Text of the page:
Publication date: 05/24/2021

Functional data can be defined as data that are recorded over a continuous domain, where a set of measurements form a curve or image. Often, the domain is time and the sets of measurements are defined by an ID variable. A functional data observation for ID level i at a specific point t on the domain is written as fi(t). The Functional Data Explorer platform enables you to explore and analyze functional data.

The form of functional data can be dense or sparse. Dense functional data occur when observations are on the same equally spaced grid of points for all levels of the ID variable. Sparse functional data occur when ID levels have different numbers of observations that are unequally spaced across the domain. The Functional Data Explorer platform can handle both forms of functional data.

Although functional data can be expressed in many ways, it can generally be classified into the following two cases:

• The response of interest, f(t), has a functional form.

• There are one or more covariates, f(t)’s, that have functional forms. These are sometimes referred to as functional or signal processes.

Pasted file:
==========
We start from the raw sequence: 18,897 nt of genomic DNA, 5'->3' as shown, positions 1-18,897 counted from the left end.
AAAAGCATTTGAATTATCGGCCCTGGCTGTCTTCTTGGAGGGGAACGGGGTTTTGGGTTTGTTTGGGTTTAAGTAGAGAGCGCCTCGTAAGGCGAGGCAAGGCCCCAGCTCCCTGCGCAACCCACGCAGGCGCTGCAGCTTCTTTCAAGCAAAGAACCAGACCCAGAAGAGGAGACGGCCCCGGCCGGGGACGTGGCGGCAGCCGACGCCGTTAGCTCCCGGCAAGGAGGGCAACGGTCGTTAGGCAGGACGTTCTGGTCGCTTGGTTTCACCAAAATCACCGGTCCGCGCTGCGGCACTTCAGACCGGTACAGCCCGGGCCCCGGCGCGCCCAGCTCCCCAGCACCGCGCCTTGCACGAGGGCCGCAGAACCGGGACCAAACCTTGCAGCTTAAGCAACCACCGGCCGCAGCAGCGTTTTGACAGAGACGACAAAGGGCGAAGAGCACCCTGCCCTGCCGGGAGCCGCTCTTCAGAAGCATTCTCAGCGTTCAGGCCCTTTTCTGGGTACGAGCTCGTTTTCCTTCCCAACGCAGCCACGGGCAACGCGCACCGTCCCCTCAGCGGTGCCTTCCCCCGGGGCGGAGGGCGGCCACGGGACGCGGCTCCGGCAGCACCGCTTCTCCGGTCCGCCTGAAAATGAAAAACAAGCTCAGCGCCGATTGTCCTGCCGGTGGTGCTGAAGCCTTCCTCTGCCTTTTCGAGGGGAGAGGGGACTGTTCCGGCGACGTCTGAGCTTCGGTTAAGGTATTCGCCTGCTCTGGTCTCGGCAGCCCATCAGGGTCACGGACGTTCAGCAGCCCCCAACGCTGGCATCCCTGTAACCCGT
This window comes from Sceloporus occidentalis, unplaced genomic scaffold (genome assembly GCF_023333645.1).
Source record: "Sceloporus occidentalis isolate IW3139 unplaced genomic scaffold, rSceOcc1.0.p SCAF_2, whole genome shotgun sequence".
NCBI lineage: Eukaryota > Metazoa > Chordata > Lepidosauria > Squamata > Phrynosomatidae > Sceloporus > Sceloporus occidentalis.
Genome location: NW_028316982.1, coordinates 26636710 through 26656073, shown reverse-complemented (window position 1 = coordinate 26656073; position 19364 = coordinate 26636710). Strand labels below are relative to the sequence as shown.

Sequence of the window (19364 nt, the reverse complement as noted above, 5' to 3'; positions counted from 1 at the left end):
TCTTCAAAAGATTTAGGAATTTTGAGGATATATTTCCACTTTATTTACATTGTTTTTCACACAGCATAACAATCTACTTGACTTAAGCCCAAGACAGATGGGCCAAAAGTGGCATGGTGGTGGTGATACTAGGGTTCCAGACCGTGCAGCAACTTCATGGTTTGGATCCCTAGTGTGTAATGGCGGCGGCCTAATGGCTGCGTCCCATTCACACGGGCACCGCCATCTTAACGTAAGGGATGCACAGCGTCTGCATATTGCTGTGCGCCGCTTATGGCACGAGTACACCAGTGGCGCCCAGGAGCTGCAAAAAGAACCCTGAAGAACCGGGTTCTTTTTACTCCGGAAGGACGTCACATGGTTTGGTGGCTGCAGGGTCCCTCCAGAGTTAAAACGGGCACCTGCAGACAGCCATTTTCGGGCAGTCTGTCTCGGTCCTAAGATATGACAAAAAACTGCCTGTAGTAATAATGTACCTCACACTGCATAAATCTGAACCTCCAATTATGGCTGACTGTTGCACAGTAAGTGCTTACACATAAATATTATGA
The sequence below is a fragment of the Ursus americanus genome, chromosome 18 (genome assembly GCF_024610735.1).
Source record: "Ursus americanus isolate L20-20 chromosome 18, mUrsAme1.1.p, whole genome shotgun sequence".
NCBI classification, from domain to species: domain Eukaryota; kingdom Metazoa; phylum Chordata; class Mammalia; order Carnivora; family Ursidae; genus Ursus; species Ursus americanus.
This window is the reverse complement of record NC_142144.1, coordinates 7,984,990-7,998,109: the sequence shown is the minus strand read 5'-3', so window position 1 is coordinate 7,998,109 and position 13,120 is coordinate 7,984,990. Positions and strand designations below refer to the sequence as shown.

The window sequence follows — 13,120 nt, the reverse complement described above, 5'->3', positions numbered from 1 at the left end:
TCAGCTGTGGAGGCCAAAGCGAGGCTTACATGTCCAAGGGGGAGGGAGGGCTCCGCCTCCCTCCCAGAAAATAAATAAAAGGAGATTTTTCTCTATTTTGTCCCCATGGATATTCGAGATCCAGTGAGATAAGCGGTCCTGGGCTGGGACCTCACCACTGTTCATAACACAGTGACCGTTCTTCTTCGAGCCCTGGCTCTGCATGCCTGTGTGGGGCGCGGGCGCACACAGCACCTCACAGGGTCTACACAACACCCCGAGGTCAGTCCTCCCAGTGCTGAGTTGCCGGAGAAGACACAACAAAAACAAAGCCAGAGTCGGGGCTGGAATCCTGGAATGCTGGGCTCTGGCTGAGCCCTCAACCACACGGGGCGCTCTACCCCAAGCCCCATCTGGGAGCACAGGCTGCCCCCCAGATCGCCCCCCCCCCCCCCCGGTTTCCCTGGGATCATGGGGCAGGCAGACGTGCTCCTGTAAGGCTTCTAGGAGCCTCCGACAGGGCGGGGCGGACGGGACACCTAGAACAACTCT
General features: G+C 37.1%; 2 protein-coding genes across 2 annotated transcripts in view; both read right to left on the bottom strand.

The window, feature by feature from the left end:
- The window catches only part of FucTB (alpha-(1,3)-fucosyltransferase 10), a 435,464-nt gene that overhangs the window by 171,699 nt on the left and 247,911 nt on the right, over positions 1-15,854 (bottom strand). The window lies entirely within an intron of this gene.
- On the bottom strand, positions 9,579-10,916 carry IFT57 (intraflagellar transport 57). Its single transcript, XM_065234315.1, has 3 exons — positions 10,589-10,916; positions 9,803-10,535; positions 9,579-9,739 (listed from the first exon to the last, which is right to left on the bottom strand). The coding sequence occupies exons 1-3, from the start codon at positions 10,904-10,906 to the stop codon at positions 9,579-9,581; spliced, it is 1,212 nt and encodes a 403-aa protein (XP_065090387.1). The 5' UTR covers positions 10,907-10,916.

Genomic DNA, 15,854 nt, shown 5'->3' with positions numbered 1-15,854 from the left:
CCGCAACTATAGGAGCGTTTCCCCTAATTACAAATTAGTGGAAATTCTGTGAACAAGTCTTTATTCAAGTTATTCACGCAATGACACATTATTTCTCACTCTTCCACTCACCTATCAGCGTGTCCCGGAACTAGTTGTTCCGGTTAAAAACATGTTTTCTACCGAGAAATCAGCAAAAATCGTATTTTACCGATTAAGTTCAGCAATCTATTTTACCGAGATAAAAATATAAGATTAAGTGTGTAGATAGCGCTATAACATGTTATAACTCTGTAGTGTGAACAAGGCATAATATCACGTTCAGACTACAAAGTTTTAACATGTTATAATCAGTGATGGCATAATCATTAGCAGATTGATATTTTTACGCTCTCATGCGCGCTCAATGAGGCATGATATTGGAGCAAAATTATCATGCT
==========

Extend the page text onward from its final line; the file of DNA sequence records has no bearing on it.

The Functional Data Explorer platform is useful as an exploratory tool for any type of functional data. However, the strength of the platform is taking many functional processes (that might be associated with a scalar response) and extracting key features to use in further modeling. This can be done by first fitting a functional model to the data using a B-spline, P-spline, or Fourier basis model. Then, a functional principal components analysis (functional PCA) is performed on the functional model. Results from the functional PCA, such as the functional principal component (FPC) scores, are saved and used for feature extraction and analysis in another modeling platform, such as the Generalized Regression personality of the Fit Model platform. Alternatively, you can specify a set of supplementary variables and fit a generalized regression model within the FDE platform to determine how these variables affect the response.

For more information about functional data analysis, see Ramsay and Silverman (2005).

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